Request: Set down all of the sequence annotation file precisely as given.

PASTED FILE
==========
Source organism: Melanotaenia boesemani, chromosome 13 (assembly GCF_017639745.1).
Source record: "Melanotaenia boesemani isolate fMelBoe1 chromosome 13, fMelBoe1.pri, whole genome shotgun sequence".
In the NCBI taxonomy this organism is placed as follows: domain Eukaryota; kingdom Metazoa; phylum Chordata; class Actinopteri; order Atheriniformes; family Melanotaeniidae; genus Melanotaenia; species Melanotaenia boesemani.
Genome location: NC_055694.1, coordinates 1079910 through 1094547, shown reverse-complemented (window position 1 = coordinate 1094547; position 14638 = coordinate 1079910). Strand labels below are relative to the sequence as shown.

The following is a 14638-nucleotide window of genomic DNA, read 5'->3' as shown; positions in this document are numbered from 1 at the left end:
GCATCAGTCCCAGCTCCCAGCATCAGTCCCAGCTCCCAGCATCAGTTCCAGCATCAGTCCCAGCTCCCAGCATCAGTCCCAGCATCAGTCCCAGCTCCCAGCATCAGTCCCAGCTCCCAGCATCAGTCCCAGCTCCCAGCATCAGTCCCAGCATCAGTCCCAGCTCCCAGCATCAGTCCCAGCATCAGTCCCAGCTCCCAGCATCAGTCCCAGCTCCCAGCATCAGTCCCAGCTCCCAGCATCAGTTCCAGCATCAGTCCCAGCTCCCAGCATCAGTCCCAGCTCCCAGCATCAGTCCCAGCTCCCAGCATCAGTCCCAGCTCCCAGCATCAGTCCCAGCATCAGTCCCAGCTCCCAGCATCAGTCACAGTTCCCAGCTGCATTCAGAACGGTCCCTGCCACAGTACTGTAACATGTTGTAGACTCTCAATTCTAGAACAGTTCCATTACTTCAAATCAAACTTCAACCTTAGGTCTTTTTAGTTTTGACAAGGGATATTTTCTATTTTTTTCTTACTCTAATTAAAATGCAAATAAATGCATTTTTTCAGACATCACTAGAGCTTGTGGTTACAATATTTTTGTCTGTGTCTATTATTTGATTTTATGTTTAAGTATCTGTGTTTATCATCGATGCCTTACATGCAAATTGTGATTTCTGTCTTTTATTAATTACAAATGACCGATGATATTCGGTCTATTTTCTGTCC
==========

Source organism: Melanotaenia boesemani, chromosome 13 (assembly GCF_017639745.1).
Source record: "Melanotaenia boesemani isolate fMelBoe1 chromosome 13, fMelBoe1.pri, whole genome shotgun sequence".
In the NCBI taxonomy this organism is placed as follows: domain Eukaryota; kingdom Metazoa; phylum Chordata; class Actinopteri; order Atheriniformes; family Melanotaeniidae; genus Melanotaenia; species Melanotaenia boesemani.
Genome location: NC_055694.1, coordinates 1079910 through 1094547, shown reverse-complemented (window position 1 = coordinate 1094547; position 14638 = coordinate 1079910). Strand labels below are relative to the sequence as shown.

The following is a 14638-nucleotide window of genomic DNA, read 5'->3' as shown; positions in this document are numbered from 1 at the left end:
GCATCAGTCCCAGCTCCCAGCATCAGTCCCAGCTCCCAGCATCAGTTCCAGCATCAGTCCCAGCTCCCAGCATCAGTCCCAGCATCAGTCCCAGCTCCCAGCATCAGTCCCAGCTCCCAGCATCAGTCCCAGCTCCCAGCATCAGTCCCAGCATCAGTCCCAGCTCCCAGCATCAGTCCCAGCATCAGTCCCAGCTCCCAGCATCAGTCCCAGCTCCCAGCATCAGTCCCAGCTCCCAGCATCAGTTCCAGCATCAGTCCCAGCTCCCAGCATCAGTCCCAGCTCCCAGCATCAGTCCCAGCTCCCAGCATCAGTCCCAGCTCCCAGCATCAGTCCCAGCATCAGTCCCAGCTCCCAGCATCAGTCACAGTTCCCAGCTGCATTCAGAACGGTCCCTGCCACAGTACTGTAACATGTTGTAGACTCTCAATTCTAGAACAGTTCCATTACTTCAAATCAAACTTCAACCTTAGGTCTTTTTAGTTTTGACAAGGGATATTTTCTATTTTTTTCTTACTCTAATTAAAATGCAAATAAATGCATTTTTTCAGACATCACTAGAGCTTGTGGTTACAATATTTTTGTCTGTGTCTATTATTTGATTTTATGTTTAAGTATCTGTGTTTATCATCGATGCCTTACATGCAAATTGTGATTTCTGTCTTTTATTAATTACAAATGACCGATGATATTCGGTCTATTTTCTGTCC